Right Plant, Right Place: Part 3 – The Elements

Our final consideration of Right Plant, Right Place concerns the potential threat posed by more exposed locations, especially by frost, wind and salt.…

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  1. Right Plant, Right Place: Frost and Wind Resistance

The difficulty with frost resistance is that micro climates abound and it is quite common for a single garden’s temperature to drop way below the average of the surrounding terrain. If you are unsure whether your garden is indeed a micro climate, invest in an outdoor thermometer. Fortunately, though, the vast majority of hedging plants can withstand, once established, most of what our climate throws at them.

The danger wind represents for some plants has little, if anything, to do with its actual force, but rather its chilling and drying effects. The impact of prevailing winds is also subject to micro climates. The following plants, though by no means fragile, should not be planted where they will be fully exposed to the worse of the elements:

  • Escallonia Macrantha AGM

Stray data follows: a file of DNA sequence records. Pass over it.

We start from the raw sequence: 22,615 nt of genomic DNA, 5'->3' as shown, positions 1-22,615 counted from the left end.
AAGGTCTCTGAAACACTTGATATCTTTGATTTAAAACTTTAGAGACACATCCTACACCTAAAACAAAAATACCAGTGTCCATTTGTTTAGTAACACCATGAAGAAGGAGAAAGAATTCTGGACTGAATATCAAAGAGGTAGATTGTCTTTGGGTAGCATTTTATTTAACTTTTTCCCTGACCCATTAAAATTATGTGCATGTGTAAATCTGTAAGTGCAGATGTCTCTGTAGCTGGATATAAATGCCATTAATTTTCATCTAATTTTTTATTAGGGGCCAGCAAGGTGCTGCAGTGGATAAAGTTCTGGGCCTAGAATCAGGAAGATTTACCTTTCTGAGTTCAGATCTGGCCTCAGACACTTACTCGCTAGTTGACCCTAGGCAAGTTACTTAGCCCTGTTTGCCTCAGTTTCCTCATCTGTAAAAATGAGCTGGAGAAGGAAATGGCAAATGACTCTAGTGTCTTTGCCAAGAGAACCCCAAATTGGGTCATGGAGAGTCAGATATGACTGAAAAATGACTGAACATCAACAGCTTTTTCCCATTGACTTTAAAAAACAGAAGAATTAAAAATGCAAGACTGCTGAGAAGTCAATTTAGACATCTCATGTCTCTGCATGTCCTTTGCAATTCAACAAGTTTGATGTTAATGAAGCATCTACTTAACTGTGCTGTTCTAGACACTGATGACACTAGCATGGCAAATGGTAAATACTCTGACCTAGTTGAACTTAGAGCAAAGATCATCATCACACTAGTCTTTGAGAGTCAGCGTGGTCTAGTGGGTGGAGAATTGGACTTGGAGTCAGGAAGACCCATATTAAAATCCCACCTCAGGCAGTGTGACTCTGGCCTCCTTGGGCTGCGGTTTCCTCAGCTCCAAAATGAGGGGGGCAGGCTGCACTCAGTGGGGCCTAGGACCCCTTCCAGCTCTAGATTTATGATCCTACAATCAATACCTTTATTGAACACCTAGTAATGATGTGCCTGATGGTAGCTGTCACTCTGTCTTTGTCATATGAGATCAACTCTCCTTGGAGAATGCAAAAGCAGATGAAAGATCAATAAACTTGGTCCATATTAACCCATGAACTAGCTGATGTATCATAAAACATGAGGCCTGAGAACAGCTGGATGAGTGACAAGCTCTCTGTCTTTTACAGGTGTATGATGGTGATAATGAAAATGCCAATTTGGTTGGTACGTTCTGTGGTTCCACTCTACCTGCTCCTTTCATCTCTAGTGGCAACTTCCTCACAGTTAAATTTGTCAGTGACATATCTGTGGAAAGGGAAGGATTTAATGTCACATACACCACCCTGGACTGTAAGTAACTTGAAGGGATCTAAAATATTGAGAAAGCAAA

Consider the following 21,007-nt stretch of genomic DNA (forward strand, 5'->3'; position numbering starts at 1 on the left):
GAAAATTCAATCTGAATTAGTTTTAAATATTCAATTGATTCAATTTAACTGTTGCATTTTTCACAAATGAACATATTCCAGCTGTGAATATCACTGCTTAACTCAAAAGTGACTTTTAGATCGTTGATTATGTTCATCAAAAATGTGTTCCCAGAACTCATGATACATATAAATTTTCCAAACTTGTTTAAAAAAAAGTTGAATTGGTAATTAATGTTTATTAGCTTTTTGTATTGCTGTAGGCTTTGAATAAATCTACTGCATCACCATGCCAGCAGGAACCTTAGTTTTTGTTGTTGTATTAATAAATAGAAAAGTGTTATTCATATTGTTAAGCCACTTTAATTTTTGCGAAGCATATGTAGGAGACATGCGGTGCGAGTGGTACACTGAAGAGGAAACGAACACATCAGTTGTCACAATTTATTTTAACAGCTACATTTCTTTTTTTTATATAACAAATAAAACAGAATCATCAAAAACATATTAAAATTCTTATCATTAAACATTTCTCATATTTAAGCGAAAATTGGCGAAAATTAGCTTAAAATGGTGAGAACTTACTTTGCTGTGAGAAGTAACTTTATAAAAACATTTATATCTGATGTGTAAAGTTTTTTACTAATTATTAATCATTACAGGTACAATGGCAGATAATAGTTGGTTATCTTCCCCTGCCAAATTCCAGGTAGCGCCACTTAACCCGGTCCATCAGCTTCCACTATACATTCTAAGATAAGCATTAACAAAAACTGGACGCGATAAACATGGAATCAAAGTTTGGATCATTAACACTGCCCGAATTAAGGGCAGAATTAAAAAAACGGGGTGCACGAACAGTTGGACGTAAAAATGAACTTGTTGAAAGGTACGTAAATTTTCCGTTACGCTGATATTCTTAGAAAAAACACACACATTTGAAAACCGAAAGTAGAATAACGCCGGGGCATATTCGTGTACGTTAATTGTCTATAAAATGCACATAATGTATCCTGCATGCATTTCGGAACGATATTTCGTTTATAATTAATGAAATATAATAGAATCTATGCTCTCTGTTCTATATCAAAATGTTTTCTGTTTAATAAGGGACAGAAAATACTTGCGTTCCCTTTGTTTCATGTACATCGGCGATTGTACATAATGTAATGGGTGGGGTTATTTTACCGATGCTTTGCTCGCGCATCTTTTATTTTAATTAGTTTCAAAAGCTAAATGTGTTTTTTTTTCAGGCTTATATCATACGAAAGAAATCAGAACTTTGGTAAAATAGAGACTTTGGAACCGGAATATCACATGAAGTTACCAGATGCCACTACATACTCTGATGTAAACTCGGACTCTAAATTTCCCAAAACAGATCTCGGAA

• Griselinia Littoralis

Hornbeam (Carpinus betulus) is tough and will survive exposed locations  – it’s a preferred plant for hedging in Germany – but will be less likely to keep its leaves in autumn and winter

  1. Right Plant, Right Place: Coastal Locations

Plants that have evolved successfully in coastal regions have an inherent salt tolerance. But do remember, they don’t need salt and so can be grown inland as well. Notable salt tolerant plants include:

  • Common Box (Buxus Sempervirens)
  • Dwarf Box (Buxus sempervirens ‘Suffruticosa’)
  • Escallonia macrantha rubra ‘Crimson Spire’
  • Euonymus fortunei ‘Emerald ‘n’ Gold’
  • Griselinia littoralis AGM
  • Lavandula angustifolia ‘Hidcote’ AGM
  • Photinia Red Robin (Photinia x fraseri ‘Red Robin’)
  • Rosemary Miss Jessopp’s Upright AGM (Rosmarinus officinalis ‘Miss Jessopp’s Upright’)

Right Plant, Right Place: The Cheat’s Hedge

Of course, planting in containers can solve any of the six issues we’ve discussed. You can fill it with the soil and place it in the location that best suits the plant(s) it contains. And if you introduce a row, straight or curving, of hedging plants growing in large, aesthetically pleasing containers, you have what we call a Cheat’s Hedge.